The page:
Continuing in the vein of the first batch of drawings inspired by random quotes by politicians and other public figures in local newspapers that was shown at the APT in Australia, 365 Days was a more concerted compilation – for the public record – of the immediate fall-out of the 2008 election results.

Conceptually, Ali Baba and the Forty Thieves Paiman’s long awaited solo exhibition is much more contemplative. Unlike the earlier more pointed approach of the political cartoon where satire blends with the surreal to depict specific events and idiotic responses to those events, with these new works, the artist delves into the broad grey areas in the socio-political and economic make-up of modern Malaysia and how it impacts on the every-citizen.

For example, the large J. Dawn Raid Operation, London 1981 commemorates the legend of the 1981 nationalistic coup of bringing home national assets but dwells on the grey murky area of the accepted or expected take-over ethics as far as corporate practices are concerned. Paiman depicts the players in the legendary intrigue as squadrons of marauders, single-minded in purpose, filled with nationalist righteousness but with the usual cynicism of the contemporary brings us down to earth in here and now where that self-same national asset has fallen foul to mismanagement and other sad abuses.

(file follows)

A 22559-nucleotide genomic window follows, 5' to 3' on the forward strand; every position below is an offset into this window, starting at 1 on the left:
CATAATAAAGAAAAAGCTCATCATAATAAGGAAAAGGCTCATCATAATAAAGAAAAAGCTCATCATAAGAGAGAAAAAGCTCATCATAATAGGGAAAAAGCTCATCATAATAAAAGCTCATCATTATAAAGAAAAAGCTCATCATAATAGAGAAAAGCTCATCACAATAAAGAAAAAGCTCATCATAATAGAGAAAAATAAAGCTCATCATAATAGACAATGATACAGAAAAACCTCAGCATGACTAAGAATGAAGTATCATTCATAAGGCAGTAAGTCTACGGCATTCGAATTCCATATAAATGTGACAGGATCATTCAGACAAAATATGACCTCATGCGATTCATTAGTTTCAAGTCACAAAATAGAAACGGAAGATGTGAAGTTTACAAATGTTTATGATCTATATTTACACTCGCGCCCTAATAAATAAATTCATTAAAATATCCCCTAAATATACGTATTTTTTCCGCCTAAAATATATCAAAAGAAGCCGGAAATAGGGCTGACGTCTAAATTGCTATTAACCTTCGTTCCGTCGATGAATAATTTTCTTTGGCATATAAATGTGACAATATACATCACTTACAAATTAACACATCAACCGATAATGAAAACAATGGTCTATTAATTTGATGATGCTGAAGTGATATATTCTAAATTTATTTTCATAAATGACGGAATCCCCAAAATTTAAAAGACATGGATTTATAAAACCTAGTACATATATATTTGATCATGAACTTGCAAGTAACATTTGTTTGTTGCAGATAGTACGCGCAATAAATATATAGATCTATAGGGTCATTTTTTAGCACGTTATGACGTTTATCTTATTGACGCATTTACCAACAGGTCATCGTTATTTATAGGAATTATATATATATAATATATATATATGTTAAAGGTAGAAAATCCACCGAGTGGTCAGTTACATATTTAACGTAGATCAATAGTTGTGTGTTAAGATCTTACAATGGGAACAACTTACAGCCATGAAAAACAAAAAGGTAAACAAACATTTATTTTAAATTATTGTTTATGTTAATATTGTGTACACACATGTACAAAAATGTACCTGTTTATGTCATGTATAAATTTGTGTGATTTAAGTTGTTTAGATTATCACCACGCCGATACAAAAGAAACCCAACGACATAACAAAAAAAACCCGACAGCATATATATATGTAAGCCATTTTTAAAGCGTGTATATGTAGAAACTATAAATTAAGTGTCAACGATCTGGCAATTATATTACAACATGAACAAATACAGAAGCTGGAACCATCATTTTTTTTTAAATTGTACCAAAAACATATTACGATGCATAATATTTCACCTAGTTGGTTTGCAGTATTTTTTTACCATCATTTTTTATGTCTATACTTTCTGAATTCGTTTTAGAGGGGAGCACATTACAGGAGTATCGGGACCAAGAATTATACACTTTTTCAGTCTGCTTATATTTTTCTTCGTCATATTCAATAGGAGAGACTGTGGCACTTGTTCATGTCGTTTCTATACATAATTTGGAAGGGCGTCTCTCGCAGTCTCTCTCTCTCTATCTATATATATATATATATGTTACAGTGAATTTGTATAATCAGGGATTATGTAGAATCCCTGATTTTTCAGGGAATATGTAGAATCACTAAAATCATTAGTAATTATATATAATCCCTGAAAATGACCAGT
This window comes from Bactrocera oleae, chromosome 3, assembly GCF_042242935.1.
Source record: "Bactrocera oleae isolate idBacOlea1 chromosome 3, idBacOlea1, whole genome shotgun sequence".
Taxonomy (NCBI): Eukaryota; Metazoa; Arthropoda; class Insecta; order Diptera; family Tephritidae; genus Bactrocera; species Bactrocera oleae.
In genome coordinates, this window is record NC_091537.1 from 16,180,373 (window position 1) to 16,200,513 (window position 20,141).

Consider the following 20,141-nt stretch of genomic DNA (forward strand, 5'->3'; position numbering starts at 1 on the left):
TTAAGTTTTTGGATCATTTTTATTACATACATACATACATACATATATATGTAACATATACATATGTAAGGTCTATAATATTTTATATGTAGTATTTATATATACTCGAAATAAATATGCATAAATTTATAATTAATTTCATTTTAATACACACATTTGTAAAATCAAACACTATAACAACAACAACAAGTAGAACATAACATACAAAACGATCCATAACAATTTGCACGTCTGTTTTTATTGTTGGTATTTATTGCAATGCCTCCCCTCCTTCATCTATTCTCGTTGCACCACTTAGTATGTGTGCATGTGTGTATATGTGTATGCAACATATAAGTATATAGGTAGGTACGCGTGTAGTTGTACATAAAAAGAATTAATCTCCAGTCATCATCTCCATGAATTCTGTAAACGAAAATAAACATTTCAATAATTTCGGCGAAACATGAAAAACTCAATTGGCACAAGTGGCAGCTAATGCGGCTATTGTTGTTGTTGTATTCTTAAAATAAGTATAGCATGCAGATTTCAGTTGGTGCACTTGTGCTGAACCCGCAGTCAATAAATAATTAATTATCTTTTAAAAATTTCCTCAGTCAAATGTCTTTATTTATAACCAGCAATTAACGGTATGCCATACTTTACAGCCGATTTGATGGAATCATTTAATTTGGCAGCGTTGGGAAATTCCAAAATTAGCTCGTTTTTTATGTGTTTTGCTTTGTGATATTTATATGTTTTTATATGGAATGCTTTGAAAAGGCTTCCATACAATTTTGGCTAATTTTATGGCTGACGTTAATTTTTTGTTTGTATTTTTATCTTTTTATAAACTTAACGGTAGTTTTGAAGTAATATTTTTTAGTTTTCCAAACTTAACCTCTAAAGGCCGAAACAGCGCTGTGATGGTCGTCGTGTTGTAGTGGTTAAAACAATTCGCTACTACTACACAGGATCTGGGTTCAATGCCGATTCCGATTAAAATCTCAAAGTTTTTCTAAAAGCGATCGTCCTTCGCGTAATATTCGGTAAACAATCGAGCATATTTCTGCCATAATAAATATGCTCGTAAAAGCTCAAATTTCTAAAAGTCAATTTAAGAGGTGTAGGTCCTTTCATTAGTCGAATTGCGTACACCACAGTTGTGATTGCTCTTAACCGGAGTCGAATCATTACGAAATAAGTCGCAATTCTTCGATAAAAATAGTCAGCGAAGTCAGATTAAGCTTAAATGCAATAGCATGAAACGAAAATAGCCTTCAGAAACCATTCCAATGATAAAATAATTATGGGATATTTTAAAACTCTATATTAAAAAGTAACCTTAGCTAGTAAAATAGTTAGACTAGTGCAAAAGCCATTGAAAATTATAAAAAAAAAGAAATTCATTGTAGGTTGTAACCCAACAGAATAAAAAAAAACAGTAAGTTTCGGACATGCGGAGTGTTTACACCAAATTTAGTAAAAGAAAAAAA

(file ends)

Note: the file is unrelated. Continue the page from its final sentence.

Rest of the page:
It is a theme that runs through all these paintings. From The Wiseman…, The Auditor flies to Hong Kong…, The Politician’s Backbone, Only Because of their Button…. to little works like The Scapegoat or Pudu Jail VIP Prisoner, M. The CEO with His Partners, he Policy Maker and Pesta Lompat Lompat there is one common strain.

The people we depend on to look after our interests – our leaders, our employers, our elected officials, our public service personnel are only driven by self-interest, their promises to us and our expectations of them quite broken…. Whereas the Malaysia series of drawings were rooted in the hope that we were at the cusp of change, these new paintings seem resigned to the fact that little change of any value has really happened.

Ali Baba, it would seem, is well and truly alive and kicking. He is a constant in every one of these paintings.